The weather is getting warmer – well, wait a minute. Check that. The winter season in Tennessee has been quite warmer than usual. But still, as February becomes March, one’s attention turns to sunshine and the water. Whether it be the river, the creek bank, or the beach, there’s something about the bright ray of sunshine looking down on the water that makes for good times.
With his sixth studio album, Josh Turner delivers a project that should serve as the perfect soundtrack for those perfect spring days. In a sense, you could almost call this a concept album, as many of the songs pay tribute to life beyond the borders of the Mason-Dixon line, the pursuits of romance, and the allure of the water.
The title cut takes listeners on a ride through all things southern, setting the stage quite nicely for other tracks such as “Beach Bums,” “Southern Drawl,” and the radio-ready “Where The Girls Are.” I really think that the latter might very well be one of the biggest hits on this disc from an airplay standpoint, joining the current top-20 hit “Hometown Girl” as the best bets for success.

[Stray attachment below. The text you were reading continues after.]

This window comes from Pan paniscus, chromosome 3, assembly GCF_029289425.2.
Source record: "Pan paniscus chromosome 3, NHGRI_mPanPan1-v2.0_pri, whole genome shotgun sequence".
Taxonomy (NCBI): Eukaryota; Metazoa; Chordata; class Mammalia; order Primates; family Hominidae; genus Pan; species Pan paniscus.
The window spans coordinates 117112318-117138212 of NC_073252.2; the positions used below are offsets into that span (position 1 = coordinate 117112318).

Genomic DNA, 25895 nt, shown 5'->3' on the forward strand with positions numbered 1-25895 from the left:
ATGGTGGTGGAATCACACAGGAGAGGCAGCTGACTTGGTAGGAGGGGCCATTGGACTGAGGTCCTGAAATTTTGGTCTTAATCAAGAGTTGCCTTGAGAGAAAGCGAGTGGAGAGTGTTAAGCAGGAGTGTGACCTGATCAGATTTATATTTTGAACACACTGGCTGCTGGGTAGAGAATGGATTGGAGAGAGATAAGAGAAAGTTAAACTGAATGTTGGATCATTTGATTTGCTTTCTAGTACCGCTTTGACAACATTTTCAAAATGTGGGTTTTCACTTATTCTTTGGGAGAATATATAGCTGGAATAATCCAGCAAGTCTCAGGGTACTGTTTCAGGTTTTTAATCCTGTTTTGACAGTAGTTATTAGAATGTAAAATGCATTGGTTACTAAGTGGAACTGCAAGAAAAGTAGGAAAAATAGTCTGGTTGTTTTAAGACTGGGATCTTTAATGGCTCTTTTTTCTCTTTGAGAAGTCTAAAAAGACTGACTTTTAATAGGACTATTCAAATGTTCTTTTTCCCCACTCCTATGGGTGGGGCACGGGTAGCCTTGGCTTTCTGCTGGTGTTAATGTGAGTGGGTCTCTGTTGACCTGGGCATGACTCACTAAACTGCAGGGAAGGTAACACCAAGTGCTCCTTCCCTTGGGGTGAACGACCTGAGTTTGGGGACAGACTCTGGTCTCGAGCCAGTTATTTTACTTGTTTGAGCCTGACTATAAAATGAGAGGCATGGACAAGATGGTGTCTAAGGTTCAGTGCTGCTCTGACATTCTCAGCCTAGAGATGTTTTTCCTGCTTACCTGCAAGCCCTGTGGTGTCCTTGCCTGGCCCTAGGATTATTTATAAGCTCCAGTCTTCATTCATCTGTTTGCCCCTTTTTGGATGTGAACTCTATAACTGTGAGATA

As is the case with any Josh Turner record, one will find an ample serving of love songs, and the South Carolina native delivers here. “All About You” and “Never Had A Reason To” both sparkle with the down-home simplicity that Turner has always specialized in. Perhaps the pick of this certain litter is the laid-back feel of the heartfelt “One Like Mine.”
The biggest departures on this album turn out to be the tracks that seem the most memorable. “Hawaiian Girl” sounds like it could very well be a Jimmy Buffett album cut, but Turner’s voice makes the song work, with his low vocal tones giving this one a heavy dose of personality. “Wonder” is a new angle for the singer, as his ballads in the past have all been straight-ahead love songs. On this track, the singer laments the break-up of a previous relationship, and asks the question “What if?’ while taking full responsibility for how things turned out. It’s a new role for the singer, and one that he handles very well.
Deep South is a celebration of all the things that Josh Turner has come to be depended on musically, and the singer doesn’t disappoint. The chances that he takes on this record show that he isn’t afraid of new challenges, sounds, or themes. Fifteen years into his career, that’s a very good place to be!